Diversity Jurisdiction at Issue in Florida Premises Liability Case: Mortensen v. Omni Hotels Management Corp.

file000786567170 morguefile southernfriedA federal district court in Florida has ordered that a man’s premises liability lawsuit be tried before a Nassau County court. In Mortensen v. Omni Hotels Management Corp., a man was allegedly injured when he slipped and fell while visiting a restaurant located inside of an Omni Hotel franchise. Prior to filing his case, the man offered to settle his claim against the hotel for $250,000. After the hotel refused the man’s settlement offer, he filed a premises liability lawsuit against the company in Nassau County, Florida. In his complaint, the man asked the court to award him “more than $15,000” in compensation for his medical care, pain and suffering, and a number of other supposedly continuing damages. The hotel removed the case to federal court based on diversity jurisdiction and the man promptly asked the federal court to remand the case back to state court.

In order to remove a lawsuit to federal court, 28 U.S.C. § 1332(a) states the parties must be citizens of different states and the amount in controversy must exceed $75,000. According to the Middle District of Florida, the injured man and the hotel chain agreed that they hailed from different states. The only question at issue in the case related to the amount in controversy. Since the hotel sought to remove the case to federal court and the injured man did not specify the amount of damages he sought, the federal court stated the burden of demonstrating the amount in controversy was more than $75,000 fell on the business. Additionally, the court said any doubts regarding proper federal jurisdiction should be decided in favor of remanding the case to state court.

Next, the Florida federal court examined the facts of the case. Although a settlement offer may provide evidence regarding the amount in controversy, the court stated the man’s request for $250,000 appeared to be simple settlement posturing when compared to his accrued medical expenses. The court also found that the man’s purported ongoing medical needs did not support a finding that the amount in controversy requirement was met. Likewise, the court stated that the fact that no stipulation existed regarding the amount of damages the man expected to recover did not suggest the amount in controversy exceeded $75,000. Finally, the federal court said although awards from similar cases can assist a court in determining the amount in controversy, none of the cases offered as supporting evidence by the hotel suggested the injured man would likely recover more than $75,000. Since the hotel did not offer sufficient evidence to suggest the amount in controversy supported federal jurisdiction, the court remanded the man’s premises liability lawsuit to state court.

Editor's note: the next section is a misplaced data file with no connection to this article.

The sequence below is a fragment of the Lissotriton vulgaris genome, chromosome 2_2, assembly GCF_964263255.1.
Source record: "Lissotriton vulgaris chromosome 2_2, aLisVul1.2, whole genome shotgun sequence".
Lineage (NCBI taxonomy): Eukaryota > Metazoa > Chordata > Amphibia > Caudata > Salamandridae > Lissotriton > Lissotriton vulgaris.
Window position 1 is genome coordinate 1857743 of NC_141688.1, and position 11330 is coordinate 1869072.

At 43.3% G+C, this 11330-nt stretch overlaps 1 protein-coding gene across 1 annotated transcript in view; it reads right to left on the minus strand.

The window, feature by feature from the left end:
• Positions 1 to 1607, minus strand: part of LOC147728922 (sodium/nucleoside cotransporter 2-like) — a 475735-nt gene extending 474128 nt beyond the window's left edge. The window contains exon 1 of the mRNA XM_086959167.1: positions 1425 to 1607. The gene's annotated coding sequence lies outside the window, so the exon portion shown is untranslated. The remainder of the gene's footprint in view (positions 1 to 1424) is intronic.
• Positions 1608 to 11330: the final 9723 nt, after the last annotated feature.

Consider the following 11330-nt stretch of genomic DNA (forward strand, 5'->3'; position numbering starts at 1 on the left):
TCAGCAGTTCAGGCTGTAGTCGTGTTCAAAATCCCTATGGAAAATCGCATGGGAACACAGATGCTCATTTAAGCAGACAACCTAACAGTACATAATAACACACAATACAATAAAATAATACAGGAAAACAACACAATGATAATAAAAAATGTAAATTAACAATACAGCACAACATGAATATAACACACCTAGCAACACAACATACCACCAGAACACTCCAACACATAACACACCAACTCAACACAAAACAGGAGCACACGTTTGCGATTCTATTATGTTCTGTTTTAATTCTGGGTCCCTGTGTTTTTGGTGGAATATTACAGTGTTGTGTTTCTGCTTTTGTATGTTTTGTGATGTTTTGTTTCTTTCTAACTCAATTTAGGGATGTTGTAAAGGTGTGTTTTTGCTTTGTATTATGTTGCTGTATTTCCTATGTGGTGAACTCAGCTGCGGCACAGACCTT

Procedural, scheduling, and many other rules that govern a lawsuit are often different in state and federal court. The differences can be confusing to individuals who are not accustomed to navigating the legal system. In order to protect your personal injury claim, it is important to file your case with the correct court. If you were hurt in Miami as a result of someone else’s negligent act, you should have a skilled lawyer on your side to explain your legal rights and help you protect your interests. To schedule a free confidential consultation with a hardworking attorney, please contact Friedman, Rodman & Frank, P.A. through our website or give us a call at (305) 448-8585.

Additional Resources:

Mortensen v. Omni Hotels Management Corp., Dist. Court, MD Florida 2014

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